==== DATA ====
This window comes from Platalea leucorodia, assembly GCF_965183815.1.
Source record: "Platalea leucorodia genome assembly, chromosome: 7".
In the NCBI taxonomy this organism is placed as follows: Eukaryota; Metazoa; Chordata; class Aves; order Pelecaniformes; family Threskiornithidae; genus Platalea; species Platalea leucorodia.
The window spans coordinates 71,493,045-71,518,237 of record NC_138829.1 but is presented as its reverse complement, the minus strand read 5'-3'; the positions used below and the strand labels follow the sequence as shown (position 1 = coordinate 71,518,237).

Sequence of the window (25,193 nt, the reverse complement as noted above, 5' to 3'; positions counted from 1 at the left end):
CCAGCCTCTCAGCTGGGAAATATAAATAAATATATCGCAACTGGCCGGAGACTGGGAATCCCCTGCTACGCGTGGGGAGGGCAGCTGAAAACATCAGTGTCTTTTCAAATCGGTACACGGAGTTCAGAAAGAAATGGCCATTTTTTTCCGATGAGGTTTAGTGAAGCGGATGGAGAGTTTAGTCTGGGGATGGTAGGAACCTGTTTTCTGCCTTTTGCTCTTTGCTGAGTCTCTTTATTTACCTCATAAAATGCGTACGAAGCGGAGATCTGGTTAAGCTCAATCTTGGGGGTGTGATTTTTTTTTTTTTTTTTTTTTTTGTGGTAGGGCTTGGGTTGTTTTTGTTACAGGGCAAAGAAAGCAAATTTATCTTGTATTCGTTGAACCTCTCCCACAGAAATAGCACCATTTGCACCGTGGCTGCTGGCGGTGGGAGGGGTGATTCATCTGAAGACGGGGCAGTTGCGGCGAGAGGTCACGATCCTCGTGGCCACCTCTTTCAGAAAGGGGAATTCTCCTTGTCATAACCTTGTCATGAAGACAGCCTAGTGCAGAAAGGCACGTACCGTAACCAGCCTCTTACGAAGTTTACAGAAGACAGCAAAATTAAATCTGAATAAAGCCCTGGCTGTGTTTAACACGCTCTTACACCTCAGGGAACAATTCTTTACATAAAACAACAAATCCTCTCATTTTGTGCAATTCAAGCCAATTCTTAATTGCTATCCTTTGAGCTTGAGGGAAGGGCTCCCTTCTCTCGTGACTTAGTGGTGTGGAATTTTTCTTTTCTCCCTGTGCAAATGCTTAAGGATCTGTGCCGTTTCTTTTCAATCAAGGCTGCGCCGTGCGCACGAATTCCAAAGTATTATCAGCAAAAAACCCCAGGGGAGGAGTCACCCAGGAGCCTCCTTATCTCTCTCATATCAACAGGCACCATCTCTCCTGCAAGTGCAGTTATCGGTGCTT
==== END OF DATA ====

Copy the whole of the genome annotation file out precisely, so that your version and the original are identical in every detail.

This window comes from Platalea leucorodia, assembly GCF_965183815.1.
Source record: "Platalea leucorodia genome assembly, chromosome: 7".
In the NCBI taxonomy this organism is placed as follows: Eukaryota; Metazoa; Chordata; class Aves; order Pelecaniformes; family Threskiornithidae; genus Platalea; species Platalea leucorodia.
The window spans coordinates 71,493,045-71,518,237 of record NC_138829.1 but is presented as its reverse complement, the minus strand read 5'-3'; the positions used below and the strand labels follow the sequence as shown (position 1 = coordinate 71,518,237).

Sequence of the window (25,193 nt, the reverse complement as noted above, 5' to 3'; positions counted from 1 at the left end):
CCAGCCTCTCAGCTGGGAAATATAAATAAATATATCGCAACTGGCCGGAGACTGGGAATCCCCTGCTACGCGTGGGGAGGGCAGCTGAAAACATCAGTGTCTTTTCAAATCGGTACACGGAGTTCAGAAAGAAATGGCCATTTTTTTCCGATGAGGTTTAGTGAAGCGGATGGAGAGTTTAGTCTGGGGATGGTAGGAACCTGTTTTCTGCCTTTTGCTCTTTGCTGAGTCTCTTTATTTACCTCATAAAATGCGTACGAAGCGGAGATCTGGTTAAGCTCAATCTTGGGGGTGTGATTTTTTTTTTTTTTTTTTTTTTTGTGGTAGGGCTTGGGTTGTTTTTGTTACAGGGCAAAGAAAGCAAATTTATCTTGTATTCGTTGAACCTCTCCCACAGAAATAGCACCATTTGCACCGTGGCTGCTGGCGGTGGGAGGGGTGATTCATCTGAAGACGGGGCAGTTGCGGCGAGAGGTCACGATCCTCGTGGCCACCTCTTTCAGAAAGGGGAATTCTCCTTGTCATAACCTTGTCATGAAGACAGCCTAGTGCAGAAAGGCACGTACCGTAACCAGCCTCTTACGAAGTTTACAGAAGACAGCAAAATTAAATCTGAATAAAGCCCTGGCTGTGTTTAACACGCTCTTACACCTCAGGGAACAATTCTTTACATAAAACAACAAATCCTCTCATTTTGTGCAATTCAAGCCAATTCTTAATTGCTATCCTTTGAGCTTGAGGGAAGGGCTCCCTTCTCTCGTGACTTAGTGGTGTGGAATTTTTCTTTTCTCCCTGTGCAAATGCTTAAGGATCTGTGCCGTTTCTTTTCAATCAAGGCTGCGCCGTGCGCACGAATTCCAAAGTATTATCAGCAAAAAACCCCAGGGGAGGAGTCACCCAGGAGCCTCCTTATCTCTCTCATATCAACAGGCACCATCTCTCCTGCAAGTGCAGTTATCGGTGCTT